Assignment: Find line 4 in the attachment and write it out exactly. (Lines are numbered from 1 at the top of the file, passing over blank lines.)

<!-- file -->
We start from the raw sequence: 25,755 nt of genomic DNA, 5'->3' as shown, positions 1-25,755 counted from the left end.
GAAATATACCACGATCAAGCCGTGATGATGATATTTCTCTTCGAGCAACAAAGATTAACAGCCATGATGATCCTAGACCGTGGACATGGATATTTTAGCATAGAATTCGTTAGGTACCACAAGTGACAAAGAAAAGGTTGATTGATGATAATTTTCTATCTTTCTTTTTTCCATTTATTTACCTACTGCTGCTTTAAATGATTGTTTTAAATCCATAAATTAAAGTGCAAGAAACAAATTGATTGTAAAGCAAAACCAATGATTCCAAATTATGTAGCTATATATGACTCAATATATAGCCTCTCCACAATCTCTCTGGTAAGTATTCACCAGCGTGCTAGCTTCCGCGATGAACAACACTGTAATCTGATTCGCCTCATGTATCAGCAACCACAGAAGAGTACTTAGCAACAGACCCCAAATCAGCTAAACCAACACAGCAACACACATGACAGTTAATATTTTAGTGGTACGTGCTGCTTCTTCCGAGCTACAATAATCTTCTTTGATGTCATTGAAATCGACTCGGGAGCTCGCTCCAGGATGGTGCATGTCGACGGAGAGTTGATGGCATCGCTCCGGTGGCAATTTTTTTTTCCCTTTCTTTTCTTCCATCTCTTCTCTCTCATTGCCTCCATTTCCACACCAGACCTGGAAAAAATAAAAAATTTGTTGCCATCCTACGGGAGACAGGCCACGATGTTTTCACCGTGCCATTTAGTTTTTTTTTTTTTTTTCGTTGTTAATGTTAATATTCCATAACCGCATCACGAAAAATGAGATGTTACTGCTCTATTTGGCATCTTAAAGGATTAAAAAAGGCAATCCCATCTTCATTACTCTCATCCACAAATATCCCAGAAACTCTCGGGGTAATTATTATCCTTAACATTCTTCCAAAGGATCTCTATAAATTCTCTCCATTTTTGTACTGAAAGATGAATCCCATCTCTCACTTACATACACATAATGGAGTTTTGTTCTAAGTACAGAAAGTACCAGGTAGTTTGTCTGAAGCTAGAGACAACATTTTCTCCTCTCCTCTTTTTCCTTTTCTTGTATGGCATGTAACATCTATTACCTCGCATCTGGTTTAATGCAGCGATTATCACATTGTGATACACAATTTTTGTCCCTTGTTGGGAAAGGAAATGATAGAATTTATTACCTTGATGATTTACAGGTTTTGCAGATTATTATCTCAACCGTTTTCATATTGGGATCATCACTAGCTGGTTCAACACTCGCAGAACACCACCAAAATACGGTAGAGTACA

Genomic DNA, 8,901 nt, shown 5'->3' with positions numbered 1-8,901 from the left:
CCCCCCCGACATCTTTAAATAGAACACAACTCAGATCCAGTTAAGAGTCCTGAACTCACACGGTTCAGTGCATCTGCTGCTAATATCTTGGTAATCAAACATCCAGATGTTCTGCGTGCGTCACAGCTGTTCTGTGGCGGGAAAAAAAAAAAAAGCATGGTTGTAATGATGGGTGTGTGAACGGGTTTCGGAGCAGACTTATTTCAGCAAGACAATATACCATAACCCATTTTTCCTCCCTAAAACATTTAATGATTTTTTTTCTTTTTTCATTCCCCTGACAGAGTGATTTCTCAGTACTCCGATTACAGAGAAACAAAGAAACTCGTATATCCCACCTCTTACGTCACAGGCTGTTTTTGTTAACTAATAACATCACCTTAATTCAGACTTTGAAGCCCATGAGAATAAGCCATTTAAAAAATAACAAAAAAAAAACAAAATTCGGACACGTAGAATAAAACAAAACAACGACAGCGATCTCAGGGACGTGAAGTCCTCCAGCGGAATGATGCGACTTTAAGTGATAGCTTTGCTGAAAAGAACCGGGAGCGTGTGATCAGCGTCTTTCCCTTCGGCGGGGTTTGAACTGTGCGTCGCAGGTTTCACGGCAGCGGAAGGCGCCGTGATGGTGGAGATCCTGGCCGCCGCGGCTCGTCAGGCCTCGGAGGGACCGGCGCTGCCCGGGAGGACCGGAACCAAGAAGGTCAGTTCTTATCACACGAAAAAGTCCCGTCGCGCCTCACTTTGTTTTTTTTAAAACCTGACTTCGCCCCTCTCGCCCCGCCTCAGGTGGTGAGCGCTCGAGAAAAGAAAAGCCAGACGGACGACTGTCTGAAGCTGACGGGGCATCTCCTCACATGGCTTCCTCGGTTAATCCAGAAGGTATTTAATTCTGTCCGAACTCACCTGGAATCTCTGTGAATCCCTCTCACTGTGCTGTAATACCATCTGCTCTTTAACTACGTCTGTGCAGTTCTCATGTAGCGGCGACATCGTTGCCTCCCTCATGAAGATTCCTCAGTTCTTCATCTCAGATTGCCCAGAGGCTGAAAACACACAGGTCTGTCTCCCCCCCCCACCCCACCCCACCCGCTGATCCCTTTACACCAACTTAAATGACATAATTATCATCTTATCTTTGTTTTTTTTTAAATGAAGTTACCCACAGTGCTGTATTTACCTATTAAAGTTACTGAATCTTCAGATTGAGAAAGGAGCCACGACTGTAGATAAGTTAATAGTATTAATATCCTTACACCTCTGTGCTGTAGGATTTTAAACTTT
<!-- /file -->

CCCCCCCGACATCTTTAAATAGAACACAACTCAGATCCAGTTAAGAGTCCTGAACTCACACGGTTCAGTGCATCTGCTGCTAATATCTTGGTAATCAAACATCCAGATGTTCTGCGTGCGTCACAGCTGTTCTGTGGCGGGAAAAAAAAAAAAAGCATGGTTGTAATGATGGGTGTGTGAACGGGTTTCGGAGCAGACTTATTTCAGCAAGACAATATACCATAACCCATTTTTCCTCCCTAAAACATTTAATGATTTTTTTTCTTTTTTCATTCCCCTGACAGAGTGATTTCTCAGTACTCCGATTACAGAGAAACAAAGAAACTCGTATATCCCACCTCTTACGTCACAGGCTGTTTTTGTTAACTAATAACATCACCTTAATTCAGACTTTGAAGCCCATGAGAATAAGCCATTTAAAAAATAACAAAAAAAAAACAAAATTCGGACACGTAGAATAAAACAAAACAACGACAGCGATCTCAGGGACGTGAAGTCCTCCAGCGGAATGATGCGACTTTAAGTGATAGCTTTGCTGAAAAGAACCGGGAGCGTGTGATCAGCGTCTTTCCCTTCGGCGGGGTTTGAACTGTGCGTCGCAGGTTTCACGGCAGCGGAAGGCGCCGTGATGGTGGAGATCCTGGCCGCCGCGGCTCGTCAGGCCTCGGAGGGACCGGCGCTGCCCGGGAGGACCGGAACCAAGAAGGTCAGTTCTTATCACACGAAAAAGTCCCGTCGCGCCTCACTTTGTTTTTTTTAAAACCTGACTTCGCCCCTCTCGCCCCGCCTCAGGTGGTGAGCGCTCGAGAAAAGAAAAGCCAGACGGACGACTGTCTGAAGCTGACGGGGCATCTCCTCACATGGCTTCCTCGGTTAATCCAGAAGGTATTTAATTCTGTCCGAACTCACCTGGAATCTCTGTGAATCCCTCTCACTGTGCTGTAATACCATCTGCTCTTTAACTACGTCTGTGCAGTTCTCATGTAGCGGCGACATCGTTGCCTCCCTCATGAAGATTCCTCAGTTCTTCATCTCAGATTGCCCAGAGGCTGAAAACACACAGGTCTGTCTCCCCCCCCCACCCCACCCCACCCGCTGATCCCTTTACACCAACTTAAATGACATAATTATCATCTTATCTTTGTTTTTTTTTAAATGAAGTTACCCACAGTGCTGTATTTACCTATTAAAGTTACTGAATCTTCAGATTGAGAAAGGAGCCACGACTGTAGATAAGTTAATAGTATTAATATCCTTACACCTCTGTGCTGTAGGATTTTAAACTTT